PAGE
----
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Editorial: Education tax credit program should be repealed

It’s not every day that the attorney general and the governor find themselves publicly at odds over important state policy, but it happened this week – and thank goodness.

At issue is a 2012 law that set up a tax credit program for businesses, essentially rewarding them for donating money to a fund that provides “scholarships” to help some children attend religious or other private schools, receive home-schooling or attend a public school outside their home district. Controversial from the get-go, the program was approved by the Legislature over the veto of then-Gov. John Lynch.

A superior court judge ruled last summer that the program could not be used to support religious school education. And this week Gov. Maggie Hassan weighed in, filing a brief encouraging the state Supreme Court to uphold the lower court ruling – in opposition to the attorney general’s office, which is defending the law.

“The governor treasures the diversity of private schools in our state, and fully appreciates their contributions to tolerance and learning. But the decision to contribute to a private religious school is a personal decision. It should not be supported by the state’s tax structure, and it should not have the effect of diverting scarce taxpayer dollars from crucial public needs,” Hassan said in her brief.

She’s right. The Supreme Court should do as the governor suggests. And, beyond that, the Legislature should pull the plug on the entire program.

The religious aspect to the program is the most objectionable. Supporters have attempted to blur the line between church and state, granting a tax break to those who would support religious institutions – diverting much-needed tax money for that purpose and forcing the rest of us to make up the difference. But even with the religious schools exempted from the program, the scheme still robs public schools of needed resources in order to make it easier for families to send their kids elsewhere. In a state so miserly in financing public education, the idea is misguided in the extreme.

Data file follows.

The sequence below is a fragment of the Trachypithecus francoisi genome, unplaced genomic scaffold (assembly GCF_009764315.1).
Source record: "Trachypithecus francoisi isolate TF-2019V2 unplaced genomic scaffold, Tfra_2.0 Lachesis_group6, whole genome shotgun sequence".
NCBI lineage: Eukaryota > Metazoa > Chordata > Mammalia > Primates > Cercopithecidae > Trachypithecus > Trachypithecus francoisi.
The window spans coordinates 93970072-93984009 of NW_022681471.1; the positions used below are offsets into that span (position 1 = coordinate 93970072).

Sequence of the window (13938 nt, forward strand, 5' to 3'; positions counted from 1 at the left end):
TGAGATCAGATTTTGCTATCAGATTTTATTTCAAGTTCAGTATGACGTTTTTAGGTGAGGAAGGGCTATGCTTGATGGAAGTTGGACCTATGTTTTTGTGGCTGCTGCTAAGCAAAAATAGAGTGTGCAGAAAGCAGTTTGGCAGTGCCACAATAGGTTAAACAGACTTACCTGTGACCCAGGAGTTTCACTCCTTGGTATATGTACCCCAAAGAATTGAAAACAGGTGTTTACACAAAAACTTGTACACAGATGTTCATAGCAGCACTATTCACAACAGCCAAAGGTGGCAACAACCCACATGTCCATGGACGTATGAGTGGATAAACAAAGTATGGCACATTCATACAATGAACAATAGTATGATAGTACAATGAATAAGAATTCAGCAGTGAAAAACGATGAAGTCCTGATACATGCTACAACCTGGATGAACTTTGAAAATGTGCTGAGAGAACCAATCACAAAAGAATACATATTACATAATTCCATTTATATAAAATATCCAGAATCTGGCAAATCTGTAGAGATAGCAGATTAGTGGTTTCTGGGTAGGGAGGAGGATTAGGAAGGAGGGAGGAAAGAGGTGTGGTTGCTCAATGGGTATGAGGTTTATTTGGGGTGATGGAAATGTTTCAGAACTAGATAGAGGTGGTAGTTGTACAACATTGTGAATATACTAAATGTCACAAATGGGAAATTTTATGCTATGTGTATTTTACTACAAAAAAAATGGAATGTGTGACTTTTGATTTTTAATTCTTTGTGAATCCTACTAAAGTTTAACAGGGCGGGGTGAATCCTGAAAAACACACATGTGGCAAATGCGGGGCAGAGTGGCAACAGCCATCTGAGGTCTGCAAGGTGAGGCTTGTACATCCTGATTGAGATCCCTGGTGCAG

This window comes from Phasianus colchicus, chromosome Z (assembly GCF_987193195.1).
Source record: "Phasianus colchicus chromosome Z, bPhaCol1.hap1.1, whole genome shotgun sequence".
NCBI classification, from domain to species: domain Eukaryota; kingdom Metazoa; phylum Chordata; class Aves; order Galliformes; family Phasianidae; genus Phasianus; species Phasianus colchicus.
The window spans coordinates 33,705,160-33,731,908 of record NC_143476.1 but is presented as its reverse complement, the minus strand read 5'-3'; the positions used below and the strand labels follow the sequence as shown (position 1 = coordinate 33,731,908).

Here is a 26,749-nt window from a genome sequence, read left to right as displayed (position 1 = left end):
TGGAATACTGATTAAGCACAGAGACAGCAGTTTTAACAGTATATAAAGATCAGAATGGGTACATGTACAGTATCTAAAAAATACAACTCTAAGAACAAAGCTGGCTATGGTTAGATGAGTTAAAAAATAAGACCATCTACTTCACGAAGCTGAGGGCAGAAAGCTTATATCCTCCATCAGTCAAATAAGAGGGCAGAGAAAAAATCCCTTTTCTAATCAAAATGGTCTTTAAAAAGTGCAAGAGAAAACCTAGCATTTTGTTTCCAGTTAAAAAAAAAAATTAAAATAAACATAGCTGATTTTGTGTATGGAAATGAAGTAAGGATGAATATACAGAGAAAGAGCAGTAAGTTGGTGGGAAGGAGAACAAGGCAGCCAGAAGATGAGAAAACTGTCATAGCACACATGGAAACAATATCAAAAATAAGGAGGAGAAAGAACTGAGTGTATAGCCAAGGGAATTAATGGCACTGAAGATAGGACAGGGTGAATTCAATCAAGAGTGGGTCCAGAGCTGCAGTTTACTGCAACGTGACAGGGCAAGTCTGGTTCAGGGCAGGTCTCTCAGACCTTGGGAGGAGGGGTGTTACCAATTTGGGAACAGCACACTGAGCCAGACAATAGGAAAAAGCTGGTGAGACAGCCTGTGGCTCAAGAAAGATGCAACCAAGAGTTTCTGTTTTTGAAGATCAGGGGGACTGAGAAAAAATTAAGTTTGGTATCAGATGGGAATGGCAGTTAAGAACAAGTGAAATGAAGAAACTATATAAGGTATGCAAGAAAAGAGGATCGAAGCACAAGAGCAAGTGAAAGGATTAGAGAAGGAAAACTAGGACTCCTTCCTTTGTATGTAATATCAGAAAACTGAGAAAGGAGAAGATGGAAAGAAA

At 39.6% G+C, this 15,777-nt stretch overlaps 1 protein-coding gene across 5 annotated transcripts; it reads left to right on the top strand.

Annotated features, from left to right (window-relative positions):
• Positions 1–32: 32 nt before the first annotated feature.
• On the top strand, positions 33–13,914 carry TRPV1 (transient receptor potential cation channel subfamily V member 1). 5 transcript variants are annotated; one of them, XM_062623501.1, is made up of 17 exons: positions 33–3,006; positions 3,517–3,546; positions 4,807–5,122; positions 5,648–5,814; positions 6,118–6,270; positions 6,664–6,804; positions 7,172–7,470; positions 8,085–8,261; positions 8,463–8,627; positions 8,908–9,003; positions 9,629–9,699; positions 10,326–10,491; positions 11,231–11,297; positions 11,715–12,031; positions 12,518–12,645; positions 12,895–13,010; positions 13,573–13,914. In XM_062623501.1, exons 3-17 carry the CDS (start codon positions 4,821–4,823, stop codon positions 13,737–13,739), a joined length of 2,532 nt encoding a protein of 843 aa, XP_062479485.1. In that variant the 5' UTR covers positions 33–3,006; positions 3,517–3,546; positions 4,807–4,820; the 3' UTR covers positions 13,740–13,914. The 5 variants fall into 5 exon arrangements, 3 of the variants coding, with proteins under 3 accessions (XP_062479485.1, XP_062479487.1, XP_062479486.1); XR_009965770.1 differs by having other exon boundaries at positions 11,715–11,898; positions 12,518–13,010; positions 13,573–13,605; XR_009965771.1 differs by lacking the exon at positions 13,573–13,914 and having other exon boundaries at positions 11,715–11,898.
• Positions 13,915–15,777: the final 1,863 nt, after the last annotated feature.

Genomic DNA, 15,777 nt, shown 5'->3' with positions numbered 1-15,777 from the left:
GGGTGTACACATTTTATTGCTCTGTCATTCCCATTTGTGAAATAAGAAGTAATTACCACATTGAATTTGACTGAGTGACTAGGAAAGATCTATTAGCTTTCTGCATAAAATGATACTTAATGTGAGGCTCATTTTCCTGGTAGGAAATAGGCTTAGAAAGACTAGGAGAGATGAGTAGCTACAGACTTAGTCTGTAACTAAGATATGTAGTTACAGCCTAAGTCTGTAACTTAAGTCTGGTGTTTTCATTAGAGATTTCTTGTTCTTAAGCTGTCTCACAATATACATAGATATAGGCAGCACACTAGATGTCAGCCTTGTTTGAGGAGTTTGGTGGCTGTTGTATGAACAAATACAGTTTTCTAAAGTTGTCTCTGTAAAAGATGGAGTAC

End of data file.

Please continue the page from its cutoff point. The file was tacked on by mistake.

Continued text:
Does the government have an interest in helping families send their kids to Bishop Brady or the New Hampton School? Should businesses be rewarded by the government for contributing to such an effort? Of course not.

Traditionally, on the federal and state levels, constitutional provisions separating church and state banned taxpayer support of religious institutions. But in 2002 a U.S. Supreme Court dominated by conservatives knocked a hole in that wall and permitted the issuing of taxpayer-funded vouchers that could go to a religious school if the money was used only for secular purposes. Then, in 2010, the court threw open the door to forced taxpayer support of religious education by approving tax credit programs similar to the one now at issue in New Hampshire.

How does any of that square with the part of the New Hampshire Constitution that specifically says “no money raised by taxation shall ever be granted or applied for use of the schools or institutions of any religious sect or denomination,” and also holds that “no person shall ever be compelled to pay towards the support of the schools of any sect or denomination”?

We hope the court here agrees with the governor and sees the tax credit program of a clear violation. But like-minded legislators, those who believe they have a responsibility to improve the public schools rather than thwart them, should go even further: repeal the program and focus their energies on making the public schools the best they can be.

Legacy Comments19

The law is an attempted end-around the NH Constitution, using the weasel word 'donation'. But getting a tax credit for one's 'donation' still takes scarce money away from public education. It's a distinction without a difference, and the law should be overturned.

"Scarce money"? LOL. All we do is hear about e-d-u-c-a-t-i-o-n and "the children" and we spend and spend and spend and spend and spend more and more and more and more and more every year. And where do we place on education on the world stage? It will take more than money and I can tell you that money is scarce in NH households as half of their property taxes go to pay for schools. If you have extra, feel free to chip in some more if you feel that it is scarce.